Greater Self-confidence. By allowing freedom of spirit and by decoupling learning and competition, we will cultivate great self-confidence. By self-confidence I don’t mean the superficial kind that is sold to us via advertising and that we see all over mass media. I mean the kind that is deep like the ocean and that can only come from knowing ourselves really well and understanding how you fit in the world. We seem to have this idea that children are too incompetent to contribute to our society, which is something that we want to debunk. You already do contribute so much to our family and household and by extension our society. You bring laughter and joy into it, creativity and openness, compassion and love. You help with cooking and cleaning, chicken chores and gardening. Why just this morning I came home from early morning meditation to find you (Madeleine) at the stove flipping pancakes. How amazing and ordinary! We will continue to include you in the daily life of our family from doing farm chores and growing our own food, to cooking our meals, creating small businesses, and designing and building our own homes. You already contribute to all of this and we will continue to encourage the blossoming of your self-confidence in this way. In addition, we will encourage the trying out of things and the celebration of our failures as much as our achievements in what we describe as “practiculture.” This way of being in the world creates a culture around practice and is process oriented rather than goal obsessed. What this means is that we will all learn as we go with the full recognition that we learn more from our attempts than we do from our successes. Too often I see that someone doesn’t try something because they don’t “know” how to do it. I myself suffer from this lack of self-confidence and hesitate to do something new because I don’t know how to. But there is no better way to learn how to do something than by simply doing it. Our school bus is a perfect example of this. Your mom and I don’t know how to convert an old school bus into a tiny home. We don’t know carpentry, electrical, plumbing or much else to be honest. But we know that we want to do it, that we want to learn how, and we are willing to just do it. We are making mistakes along the way but we are also learning so much and having a lot of fun! Self-confidence comes from the doing, not the achieving, and this is something we hope to cultivate in our family. The goal, if there is such a thing, will be the practice. Yogi Berra once said that, “Prediction is difficult, especially about the future.” We can’t know really where we are headed so let’s just enjoy the journey and be open to the possibilities that free spirits, creativity and curiosity provide!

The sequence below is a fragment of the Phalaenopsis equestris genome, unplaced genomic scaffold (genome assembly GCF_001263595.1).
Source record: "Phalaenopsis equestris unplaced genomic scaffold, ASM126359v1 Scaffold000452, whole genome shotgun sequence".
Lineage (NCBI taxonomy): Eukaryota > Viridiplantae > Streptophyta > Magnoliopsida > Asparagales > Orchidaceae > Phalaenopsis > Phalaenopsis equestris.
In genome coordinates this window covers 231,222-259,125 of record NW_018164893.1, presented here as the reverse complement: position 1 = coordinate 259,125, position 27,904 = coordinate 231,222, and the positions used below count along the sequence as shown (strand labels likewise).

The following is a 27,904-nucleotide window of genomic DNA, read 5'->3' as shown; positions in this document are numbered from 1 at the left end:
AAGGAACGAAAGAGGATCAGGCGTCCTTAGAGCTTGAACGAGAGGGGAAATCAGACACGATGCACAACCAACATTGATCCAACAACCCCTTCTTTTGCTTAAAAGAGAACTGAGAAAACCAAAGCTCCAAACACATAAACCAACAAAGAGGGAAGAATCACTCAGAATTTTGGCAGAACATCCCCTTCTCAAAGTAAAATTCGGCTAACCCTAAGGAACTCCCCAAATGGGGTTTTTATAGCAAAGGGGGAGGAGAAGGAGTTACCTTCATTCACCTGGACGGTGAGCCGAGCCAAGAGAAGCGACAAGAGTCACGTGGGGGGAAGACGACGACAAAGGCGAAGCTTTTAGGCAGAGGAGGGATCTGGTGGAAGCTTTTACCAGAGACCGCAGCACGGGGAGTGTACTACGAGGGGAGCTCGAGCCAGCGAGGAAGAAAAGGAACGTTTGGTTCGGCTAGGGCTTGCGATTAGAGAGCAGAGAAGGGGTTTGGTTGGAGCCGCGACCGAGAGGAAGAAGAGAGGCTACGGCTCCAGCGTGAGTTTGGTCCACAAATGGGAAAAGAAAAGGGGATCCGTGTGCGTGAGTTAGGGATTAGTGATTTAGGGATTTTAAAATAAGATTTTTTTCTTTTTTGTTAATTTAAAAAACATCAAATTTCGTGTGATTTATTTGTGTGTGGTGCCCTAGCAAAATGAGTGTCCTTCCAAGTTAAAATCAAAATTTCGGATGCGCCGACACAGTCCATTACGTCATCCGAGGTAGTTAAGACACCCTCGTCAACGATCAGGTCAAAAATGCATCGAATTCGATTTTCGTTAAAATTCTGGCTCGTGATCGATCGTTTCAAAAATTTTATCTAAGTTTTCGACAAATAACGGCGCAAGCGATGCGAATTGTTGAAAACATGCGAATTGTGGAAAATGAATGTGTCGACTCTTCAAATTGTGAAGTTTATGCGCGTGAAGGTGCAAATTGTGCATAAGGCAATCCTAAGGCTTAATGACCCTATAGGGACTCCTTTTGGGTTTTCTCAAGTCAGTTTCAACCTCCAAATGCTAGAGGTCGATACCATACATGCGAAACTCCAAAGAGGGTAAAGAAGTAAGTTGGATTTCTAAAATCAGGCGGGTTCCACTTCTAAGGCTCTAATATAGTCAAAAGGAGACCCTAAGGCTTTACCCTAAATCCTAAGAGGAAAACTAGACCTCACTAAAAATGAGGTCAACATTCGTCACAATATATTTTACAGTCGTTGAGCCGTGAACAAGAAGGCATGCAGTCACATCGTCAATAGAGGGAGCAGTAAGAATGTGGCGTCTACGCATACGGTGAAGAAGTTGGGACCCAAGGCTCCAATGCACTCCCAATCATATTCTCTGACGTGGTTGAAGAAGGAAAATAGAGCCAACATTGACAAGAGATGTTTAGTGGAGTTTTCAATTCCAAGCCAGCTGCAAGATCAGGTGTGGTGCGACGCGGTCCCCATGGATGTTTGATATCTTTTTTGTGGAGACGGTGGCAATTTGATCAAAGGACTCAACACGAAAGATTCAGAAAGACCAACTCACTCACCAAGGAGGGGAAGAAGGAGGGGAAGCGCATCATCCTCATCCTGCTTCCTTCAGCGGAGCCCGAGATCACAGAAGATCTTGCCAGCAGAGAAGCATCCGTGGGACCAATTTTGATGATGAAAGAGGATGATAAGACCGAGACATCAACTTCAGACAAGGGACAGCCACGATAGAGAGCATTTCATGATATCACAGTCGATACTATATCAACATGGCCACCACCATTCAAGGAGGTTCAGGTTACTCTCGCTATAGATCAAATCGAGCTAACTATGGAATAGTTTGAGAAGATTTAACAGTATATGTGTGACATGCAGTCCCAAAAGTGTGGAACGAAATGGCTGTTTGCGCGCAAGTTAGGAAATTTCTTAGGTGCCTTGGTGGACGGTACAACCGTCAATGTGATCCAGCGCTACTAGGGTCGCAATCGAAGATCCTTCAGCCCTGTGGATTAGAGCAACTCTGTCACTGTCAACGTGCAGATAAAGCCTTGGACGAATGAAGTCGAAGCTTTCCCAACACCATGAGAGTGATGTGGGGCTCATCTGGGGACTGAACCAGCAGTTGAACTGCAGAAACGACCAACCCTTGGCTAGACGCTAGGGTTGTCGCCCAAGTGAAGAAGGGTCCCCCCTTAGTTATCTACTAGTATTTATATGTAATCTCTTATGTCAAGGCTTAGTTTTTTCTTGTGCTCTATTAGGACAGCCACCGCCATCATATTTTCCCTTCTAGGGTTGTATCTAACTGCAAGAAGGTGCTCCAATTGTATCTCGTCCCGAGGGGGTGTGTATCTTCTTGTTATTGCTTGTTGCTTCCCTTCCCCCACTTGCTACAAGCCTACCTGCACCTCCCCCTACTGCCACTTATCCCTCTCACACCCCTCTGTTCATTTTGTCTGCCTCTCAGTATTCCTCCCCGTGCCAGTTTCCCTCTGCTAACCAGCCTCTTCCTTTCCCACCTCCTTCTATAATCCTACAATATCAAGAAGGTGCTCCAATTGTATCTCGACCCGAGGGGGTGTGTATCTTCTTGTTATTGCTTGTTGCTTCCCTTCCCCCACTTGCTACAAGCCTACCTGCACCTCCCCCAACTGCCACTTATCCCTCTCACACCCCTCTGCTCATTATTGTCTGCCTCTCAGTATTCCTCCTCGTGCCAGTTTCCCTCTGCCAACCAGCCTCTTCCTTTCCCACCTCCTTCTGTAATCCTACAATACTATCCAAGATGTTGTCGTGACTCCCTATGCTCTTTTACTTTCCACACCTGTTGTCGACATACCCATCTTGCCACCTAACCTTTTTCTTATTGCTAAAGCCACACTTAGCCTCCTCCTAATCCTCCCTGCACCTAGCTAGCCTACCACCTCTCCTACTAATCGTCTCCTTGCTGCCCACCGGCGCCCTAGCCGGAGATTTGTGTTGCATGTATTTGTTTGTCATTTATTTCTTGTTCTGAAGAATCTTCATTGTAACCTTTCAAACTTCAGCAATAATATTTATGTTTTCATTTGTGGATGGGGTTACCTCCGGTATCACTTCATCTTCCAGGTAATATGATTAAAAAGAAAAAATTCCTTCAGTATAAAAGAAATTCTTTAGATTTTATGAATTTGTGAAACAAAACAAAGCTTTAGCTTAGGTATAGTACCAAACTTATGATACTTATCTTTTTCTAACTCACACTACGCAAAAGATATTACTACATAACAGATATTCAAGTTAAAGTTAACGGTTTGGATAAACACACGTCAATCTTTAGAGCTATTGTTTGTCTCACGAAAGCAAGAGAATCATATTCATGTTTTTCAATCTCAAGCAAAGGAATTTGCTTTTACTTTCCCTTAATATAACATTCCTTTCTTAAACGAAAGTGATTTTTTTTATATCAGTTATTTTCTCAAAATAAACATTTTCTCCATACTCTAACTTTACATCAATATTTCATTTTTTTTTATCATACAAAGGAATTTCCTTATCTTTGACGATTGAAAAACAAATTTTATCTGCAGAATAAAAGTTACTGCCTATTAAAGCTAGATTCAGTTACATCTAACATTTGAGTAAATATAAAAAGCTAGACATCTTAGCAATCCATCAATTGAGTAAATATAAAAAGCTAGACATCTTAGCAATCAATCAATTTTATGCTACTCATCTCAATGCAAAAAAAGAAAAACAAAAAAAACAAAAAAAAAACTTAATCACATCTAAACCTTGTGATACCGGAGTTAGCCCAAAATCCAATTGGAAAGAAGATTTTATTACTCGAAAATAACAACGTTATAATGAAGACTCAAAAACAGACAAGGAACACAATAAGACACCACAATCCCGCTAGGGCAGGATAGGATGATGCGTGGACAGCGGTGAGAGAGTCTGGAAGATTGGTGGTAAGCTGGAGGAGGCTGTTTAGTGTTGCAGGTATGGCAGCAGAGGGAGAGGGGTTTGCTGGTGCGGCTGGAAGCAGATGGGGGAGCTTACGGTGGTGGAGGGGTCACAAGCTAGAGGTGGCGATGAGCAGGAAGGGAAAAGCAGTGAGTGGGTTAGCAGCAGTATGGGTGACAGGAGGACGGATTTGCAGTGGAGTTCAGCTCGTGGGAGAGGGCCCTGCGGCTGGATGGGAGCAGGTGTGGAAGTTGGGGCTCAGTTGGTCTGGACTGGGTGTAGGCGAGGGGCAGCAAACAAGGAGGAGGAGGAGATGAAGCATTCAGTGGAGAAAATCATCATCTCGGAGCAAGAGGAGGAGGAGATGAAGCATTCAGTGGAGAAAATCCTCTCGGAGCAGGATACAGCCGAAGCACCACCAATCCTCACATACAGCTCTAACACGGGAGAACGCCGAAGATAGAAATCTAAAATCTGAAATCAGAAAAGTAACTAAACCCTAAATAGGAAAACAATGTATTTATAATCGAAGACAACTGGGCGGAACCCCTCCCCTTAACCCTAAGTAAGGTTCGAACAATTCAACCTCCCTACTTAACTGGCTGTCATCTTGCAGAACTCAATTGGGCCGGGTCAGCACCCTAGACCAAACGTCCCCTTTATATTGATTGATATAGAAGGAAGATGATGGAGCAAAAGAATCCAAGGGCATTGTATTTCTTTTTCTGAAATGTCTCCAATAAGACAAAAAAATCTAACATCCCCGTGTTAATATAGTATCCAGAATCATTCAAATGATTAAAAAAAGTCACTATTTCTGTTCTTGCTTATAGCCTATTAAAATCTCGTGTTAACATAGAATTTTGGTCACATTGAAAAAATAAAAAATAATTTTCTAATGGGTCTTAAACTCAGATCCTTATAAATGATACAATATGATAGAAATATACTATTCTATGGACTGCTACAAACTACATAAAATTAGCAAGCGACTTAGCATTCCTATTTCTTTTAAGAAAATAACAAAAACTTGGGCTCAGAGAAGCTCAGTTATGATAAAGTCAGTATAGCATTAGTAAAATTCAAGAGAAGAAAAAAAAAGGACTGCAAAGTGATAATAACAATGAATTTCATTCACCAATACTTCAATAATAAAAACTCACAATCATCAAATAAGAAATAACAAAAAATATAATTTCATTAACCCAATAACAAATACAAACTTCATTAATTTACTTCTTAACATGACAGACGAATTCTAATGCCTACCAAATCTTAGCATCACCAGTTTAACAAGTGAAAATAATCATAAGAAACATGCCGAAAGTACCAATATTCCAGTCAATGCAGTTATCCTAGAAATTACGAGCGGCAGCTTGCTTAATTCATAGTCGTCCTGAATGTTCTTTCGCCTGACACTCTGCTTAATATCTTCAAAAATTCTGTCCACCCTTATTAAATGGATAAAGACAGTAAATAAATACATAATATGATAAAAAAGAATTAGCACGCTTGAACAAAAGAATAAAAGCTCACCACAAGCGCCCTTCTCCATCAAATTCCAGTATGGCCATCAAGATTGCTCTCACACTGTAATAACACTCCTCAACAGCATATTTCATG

Heightened Intellectual Curiosity. This approach to learning which we call practiculture encourages heightened intellectual curiosity by promoting the full engagement of the body, the mind, and the body-mind together in our daily life. Through a broadening of the “classroom” to include our entire life, you will be allowed the freedom to engage with whatever you are interested in, and when you do that, curiosity deepens. Our life will be the curriculum and your curiosities the lessons themselves. Learning objectives will not be thrust upon you but will emerge out of the very act of learning itself.  In addition, you will be allowed to learn in the style that fits your bodies and minds best whether that is a visual, auditory, verbal, kinesthetic or other learning style. What you learn and how and when you learn it will mostly be up to you. We won’t tell you that it’s time to learn a certain thing in a certain way but rather encourage the natural unfolding of your learning and share in the joy (and frustration) of it all.

Increased Creativity. With freer spirits, deep self-confidence, and a whole lot of curiosity, creativity will flow. You both have already exhibited an immense amount of creativity – the art work that you do, the books that you write/illustrate/”publish”, the jewelry that you make, and the stories and scenarios that you create are so deeply creative that I really just want to get out of your way and let you continue to be the creative beings that you are. I believe that through unschooling we can continue to allow the kind of freedom that will allow you to continue to engage fully in various creative pursuits. I envision a life where you both will continue to engage with it in the amazingly creative way that you already do, whether that be through artistic endeavors, writing, acting, music, science, and the like.

 Wider Cultural Perspective. Homeschooling is often seen as a narrowing of view but I believe that it can be the very opposite. By freeing your spirits, and unlocking the power of your innate curiosity and creativity, we will engage with wide spectrum of our society. Rather than spending your days inside a classroom interacting with individuals your same age, we will craft a life that engages all of us with as many different members of our community as possible. This lifestyle and way of educating will allow you to find mentors and role models from various walks of life including those that are older and younger than you. This could include a mentorship with a local artist, writer or musician, or an apprenticeship with a craftsperson, builder or farmer. This life could also allow us to take extended trips to other countries where you will learn about new peoples, cultures and languages and in so doing understand your own culture more deeply. This widening of perspective will have rippling affects throughout your entire lives.

 We hope to cultivate the fertile ground for a creative, curious and learned lifeby doing all this ourselves and by being examples of “healthy, curious, and creative adults in action” (William Coperthwaite). Through engaging wholeheartedly and fully with our own lives, we will continue to be living examples of this kind of adult and we look forward to seeing you both continue to being the spirited, curious, creative and engaged human beings that you are!